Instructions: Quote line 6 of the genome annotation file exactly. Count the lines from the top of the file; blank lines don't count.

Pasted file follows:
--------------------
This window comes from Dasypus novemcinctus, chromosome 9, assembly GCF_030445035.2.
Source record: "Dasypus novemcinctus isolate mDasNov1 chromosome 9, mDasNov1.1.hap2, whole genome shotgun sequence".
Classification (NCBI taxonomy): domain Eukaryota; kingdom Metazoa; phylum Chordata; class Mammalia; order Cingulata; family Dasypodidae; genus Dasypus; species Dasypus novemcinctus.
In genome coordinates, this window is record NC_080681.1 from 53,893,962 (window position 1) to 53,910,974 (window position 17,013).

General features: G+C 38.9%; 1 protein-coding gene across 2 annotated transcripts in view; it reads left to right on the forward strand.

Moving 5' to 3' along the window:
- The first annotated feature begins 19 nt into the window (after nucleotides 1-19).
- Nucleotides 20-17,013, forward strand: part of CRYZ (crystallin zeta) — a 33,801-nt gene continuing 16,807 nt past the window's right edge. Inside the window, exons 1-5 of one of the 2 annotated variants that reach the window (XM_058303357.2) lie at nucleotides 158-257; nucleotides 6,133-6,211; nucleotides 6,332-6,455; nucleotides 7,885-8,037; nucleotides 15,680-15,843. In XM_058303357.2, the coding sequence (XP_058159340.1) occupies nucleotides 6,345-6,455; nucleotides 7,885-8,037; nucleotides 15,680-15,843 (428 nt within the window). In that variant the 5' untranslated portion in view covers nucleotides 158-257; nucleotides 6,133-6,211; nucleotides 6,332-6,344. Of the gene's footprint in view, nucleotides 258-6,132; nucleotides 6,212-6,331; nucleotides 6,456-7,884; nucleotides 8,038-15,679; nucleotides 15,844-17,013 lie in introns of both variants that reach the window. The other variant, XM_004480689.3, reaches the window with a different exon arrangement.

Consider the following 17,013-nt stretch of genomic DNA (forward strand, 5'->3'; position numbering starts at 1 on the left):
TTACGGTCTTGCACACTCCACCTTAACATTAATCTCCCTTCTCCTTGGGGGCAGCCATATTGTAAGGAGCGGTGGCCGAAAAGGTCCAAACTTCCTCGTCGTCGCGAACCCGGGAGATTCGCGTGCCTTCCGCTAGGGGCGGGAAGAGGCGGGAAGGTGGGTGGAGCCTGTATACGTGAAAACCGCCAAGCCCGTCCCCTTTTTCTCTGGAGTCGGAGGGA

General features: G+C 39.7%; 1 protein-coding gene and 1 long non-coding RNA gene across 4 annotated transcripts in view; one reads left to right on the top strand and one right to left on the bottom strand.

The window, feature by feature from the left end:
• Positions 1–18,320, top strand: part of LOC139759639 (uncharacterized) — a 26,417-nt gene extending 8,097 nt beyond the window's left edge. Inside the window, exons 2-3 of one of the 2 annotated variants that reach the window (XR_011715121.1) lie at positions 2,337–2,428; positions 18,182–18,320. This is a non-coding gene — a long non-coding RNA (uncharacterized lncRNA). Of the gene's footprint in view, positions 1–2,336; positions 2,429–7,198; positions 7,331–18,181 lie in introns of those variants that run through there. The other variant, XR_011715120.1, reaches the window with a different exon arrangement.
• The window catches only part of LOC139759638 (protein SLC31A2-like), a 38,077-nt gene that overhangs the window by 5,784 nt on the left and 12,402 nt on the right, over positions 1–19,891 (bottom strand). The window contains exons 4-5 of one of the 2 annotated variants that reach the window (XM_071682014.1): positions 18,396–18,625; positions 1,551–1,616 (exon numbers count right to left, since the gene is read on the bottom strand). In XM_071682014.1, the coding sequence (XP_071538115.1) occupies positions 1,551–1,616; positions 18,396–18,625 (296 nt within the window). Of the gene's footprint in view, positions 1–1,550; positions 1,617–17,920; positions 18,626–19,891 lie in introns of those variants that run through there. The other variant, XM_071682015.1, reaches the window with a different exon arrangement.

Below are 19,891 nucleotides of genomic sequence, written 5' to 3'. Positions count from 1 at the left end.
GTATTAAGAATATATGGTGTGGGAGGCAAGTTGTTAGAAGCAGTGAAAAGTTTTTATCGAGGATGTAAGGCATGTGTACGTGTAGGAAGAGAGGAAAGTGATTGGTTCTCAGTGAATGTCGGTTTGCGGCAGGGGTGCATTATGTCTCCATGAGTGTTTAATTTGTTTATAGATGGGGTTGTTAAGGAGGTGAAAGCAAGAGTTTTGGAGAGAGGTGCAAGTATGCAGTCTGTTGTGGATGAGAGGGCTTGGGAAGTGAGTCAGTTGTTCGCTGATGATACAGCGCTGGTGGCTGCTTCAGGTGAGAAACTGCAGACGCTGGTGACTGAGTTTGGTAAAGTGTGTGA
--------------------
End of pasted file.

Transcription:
Moving 5' to 3' along the window: